• Age 12 to < 18 years of age at enrollment (screening) and Tanner stage >/= 2 - Female participants who are sexually active with males and who are able to get pregnant must agree to use two forms of contraception throughout the trial

Exclusion Criteria:

  • Diabetes (type 1 or 2)
  • Current or recent (< six months prior to enrollment) use of anti-obesity medication(s) defined as orlistat, phentermine, topiramate, combination phentermine/topiramate, liraglutide, and/or combination naltrexone/bupropion (monotherapy use of naltrexone or bupropion is not an exclusion)
  • Previous metabolic/bariatric surgery
  • Current use of a stimulant medication
  • History of glaucoma
  • Current or recent (<14 days) use of monoamine oxidase inhibitor
  • Known hypersensitivity to sympathomimetic amines
  • Any history of treatment with growth hormone
  • Any history of bulimia nervosa
  • Major psychiatric disorder as determined by the local medical monitor
  • Unstable and clinically-diagnosed (defined as documented in the medical record, if available) depression
  • Any history of active suicide attempt
  • History of suicidal ideation or self-harm within the previous 30 days
  • PHQ-9 score >15
  • Current pregnancy or plans to become pregnant during study participation
  • Current tobacco use
  • ALT or AST >/= 3 times the upper limit of normal
  • Bicarbonate <18 mmol/L
  • Creatinine > 1.2 mg/dL
  • Any history of seizures
  • Uncontrolled hypertension as determined by the local medical monitor
  • History of structural heart defect or clinically significant arrhythmia
  • Diagnosed monogenic obesity
  • Any history of cholelithiasis
  • Any history of nephrolithiasis
  • Clinically diagnosed hyperthyroidism
  • Untreated thyroid disorder
  • Any disorder, unwillingness, or inability, not covered by any other exclusion criteria, which in the investigator's opinion, might jeopardize the subject's safety or compliance with the protocol

Information from the National Library of Medicine

To learn more about this study, you or your doctor may contact the study research staff using the contact information provided by the sponsor.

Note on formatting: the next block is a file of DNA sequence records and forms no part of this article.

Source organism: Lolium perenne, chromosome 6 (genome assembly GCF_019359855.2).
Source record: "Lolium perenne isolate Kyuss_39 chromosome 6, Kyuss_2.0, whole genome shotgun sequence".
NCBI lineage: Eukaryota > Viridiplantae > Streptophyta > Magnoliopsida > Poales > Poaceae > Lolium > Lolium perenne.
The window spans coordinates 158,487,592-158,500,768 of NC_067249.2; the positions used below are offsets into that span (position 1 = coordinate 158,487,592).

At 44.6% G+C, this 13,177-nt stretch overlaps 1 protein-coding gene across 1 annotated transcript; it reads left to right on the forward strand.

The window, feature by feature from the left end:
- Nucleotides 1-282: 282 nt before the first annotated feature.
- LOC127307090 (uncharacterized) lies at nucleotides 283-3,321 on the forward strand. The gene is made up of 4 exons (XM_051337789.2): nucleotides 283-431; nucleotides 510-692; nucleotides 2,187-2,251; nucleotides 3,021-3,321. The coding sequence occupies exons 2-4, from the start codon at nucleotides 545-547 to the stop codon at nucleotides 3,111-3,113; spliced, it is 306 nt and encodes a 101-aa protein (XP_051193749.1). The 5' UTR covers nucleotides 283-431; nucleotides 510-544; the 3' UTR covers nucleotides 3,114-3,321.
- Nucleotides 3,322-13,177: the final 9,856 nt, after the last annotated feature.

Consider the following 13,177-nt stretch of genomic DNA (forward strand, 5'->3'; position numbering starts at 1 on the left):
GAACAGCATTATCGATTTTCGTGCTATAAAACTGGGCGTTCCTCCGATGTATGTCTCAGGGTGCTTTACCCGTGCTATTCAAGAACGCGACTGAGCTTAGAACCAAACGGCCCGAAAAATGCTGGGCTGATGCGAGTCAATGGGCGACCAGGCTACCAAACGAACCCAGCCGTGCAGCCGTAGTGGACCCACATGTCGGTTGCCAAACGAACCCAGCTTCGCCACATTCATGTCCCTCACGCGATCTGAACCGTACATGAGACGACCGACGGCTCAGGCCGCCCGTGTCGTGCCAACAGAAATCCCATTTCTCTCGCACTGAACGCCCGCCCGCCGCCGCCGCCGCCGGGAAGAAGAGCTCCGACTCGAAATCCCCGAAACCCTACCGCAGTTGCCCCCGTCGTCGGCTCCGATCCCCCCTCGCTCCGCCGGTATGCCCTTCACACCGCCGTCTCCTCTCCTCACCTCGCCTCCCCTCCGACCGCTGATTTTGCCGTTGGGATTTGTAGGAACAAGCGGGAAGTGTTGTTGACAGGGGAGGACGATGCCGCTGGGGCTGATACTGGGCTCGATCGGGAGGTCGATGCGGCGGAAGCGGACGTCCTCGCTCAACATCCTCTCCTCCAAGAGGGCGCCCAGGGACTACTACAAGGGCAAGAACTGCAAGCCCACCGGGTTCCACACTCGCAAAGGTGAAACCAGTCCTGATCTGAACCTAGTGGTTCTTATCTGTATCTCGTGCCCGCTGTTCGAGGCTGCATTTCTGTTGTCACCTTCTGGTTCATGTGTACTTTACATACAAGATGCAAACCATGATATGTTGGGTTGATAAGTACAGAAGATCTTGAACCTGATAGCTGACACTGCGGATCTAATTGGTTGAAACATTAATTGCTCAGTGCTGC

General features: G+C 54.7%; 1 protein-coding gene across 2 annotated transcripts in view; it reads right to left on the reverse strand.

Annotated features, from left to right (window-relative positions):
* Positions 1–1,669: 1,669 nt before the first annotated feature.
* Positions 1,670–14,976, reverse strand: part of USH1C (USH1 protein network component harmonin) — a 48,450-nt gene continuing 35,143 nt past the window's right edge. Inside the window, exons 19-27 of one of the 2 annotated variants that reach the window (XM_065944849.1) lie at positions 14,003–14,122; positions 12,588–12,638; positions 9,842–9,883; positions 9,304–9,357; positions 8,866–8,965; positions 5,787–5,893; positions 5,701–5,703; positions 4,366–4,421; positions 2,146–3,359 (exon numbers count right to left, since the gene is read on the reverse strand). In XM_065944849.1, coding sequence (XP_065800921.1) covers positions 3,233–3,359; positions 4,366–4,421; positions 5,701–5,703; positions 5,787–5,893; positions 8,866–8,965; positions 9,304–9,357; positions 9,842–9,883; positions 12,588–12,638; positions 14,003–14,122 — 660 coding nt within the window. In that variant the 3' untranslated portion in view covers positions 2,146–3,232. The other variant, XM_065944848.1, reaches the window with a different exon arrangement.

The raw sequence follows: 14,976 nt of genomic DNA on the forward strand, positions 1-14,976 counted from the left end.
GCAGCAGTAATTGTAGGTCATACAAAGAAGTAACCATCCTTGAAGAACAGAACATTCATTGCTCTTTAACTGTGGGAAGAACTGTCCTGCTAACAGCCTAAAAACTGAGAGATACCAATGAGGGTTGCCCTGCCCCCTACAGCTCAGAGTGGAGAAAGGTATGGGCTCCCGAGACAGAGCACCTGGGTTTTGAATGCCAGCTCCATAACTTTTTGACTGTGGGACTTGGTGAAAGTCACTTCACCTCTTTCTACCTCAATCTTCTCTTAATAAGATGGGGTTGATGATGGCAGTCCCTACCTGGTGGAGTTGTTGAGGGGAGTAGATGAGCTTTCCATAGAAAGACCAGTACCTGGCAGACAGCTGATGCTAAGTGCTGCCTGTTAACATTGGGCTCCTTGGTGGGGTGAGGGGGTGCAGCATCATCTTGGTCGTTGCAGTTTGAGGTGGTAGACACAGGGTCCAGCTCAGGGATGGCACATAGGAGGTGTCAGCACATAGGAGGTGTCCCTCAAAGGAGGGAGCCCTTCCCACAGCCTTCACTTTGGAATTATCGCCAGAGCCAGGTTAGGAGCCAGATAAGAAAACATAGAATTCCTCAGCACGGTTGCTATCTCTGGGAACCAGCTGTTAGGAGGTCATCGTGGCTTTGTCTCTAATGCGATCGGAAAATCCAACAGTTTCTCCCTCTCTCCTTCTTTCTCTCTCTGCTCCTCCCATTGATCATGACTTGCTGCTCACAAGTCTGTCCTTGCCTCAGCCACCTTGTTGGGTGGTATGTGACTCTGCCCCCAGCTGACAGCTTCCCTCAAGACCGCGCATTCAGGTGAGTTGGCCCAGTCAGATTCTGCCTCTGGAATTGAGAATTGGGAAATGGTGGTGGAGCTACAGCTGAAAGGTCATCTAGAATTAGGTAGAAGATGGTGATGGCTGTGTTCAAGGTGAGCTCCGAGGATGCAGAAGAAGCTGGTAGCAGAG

Please refer to this study by its ClinicalTrials.gov identifier (NCT number): NCT04298203


Contacts
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Contact: Aaron Kelly, PhD 612-626-3402 kelly105@umn.edu
Contact: Claudia Fox, MD 612-301-6616 lusc0001@umn.edu

Locations
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United States, Minnesota
University of Minnesota Recruiting
Minneapolis, Minnesota, United States, 55455
Contact: Cameron E Naughton, M.P.A.    612-625-3623    naug0009@umn.edu   
Sponsors and Collaborators
University of Minnesota
Investigators
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Principal Investigator: Aaron Kelly, PhD University of Minnesota
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Responsible Party: University of Minnesota
ClinicalTrials.gov Identifier: NCT04298203    
Other Study ID Numbers: PEDS-2020-28498
First Posted: March 6, 2020    Key Record Dates
Last Update Posted: October 26, 2021
Last Verified: October 2021
Individual Participant Data (IPD) Sharing Statement:
Plan to Share IPD: Undecided
Plan Description: To be determined

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Studies a U.S. FDA-regulated Drug Product: Yes
Studies a U.S. FDA-regulated Device Product: No
Keywords provided by University of Minnesota:
Childhood
Adolescent
Additional relevant MeSH terms:
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Obesity
Obesity, Morbid
Overnutrition
Nutrition Disorders
Overweight
Body Weight
Topiramate
Phentermine
Anticonvulsants
Hypoglycemic Agents
Physiological Effects of Drugs
Central Nervous System Stimulants
Appetite Depressants
Anti-Obesity Agents
Sympathomimetics
Autonomic Agents
Peripheral Nervous System Agents
Adrenergic Agents
Neurotransmitter Agents
Molecular Mechanisms of Pharmacological Action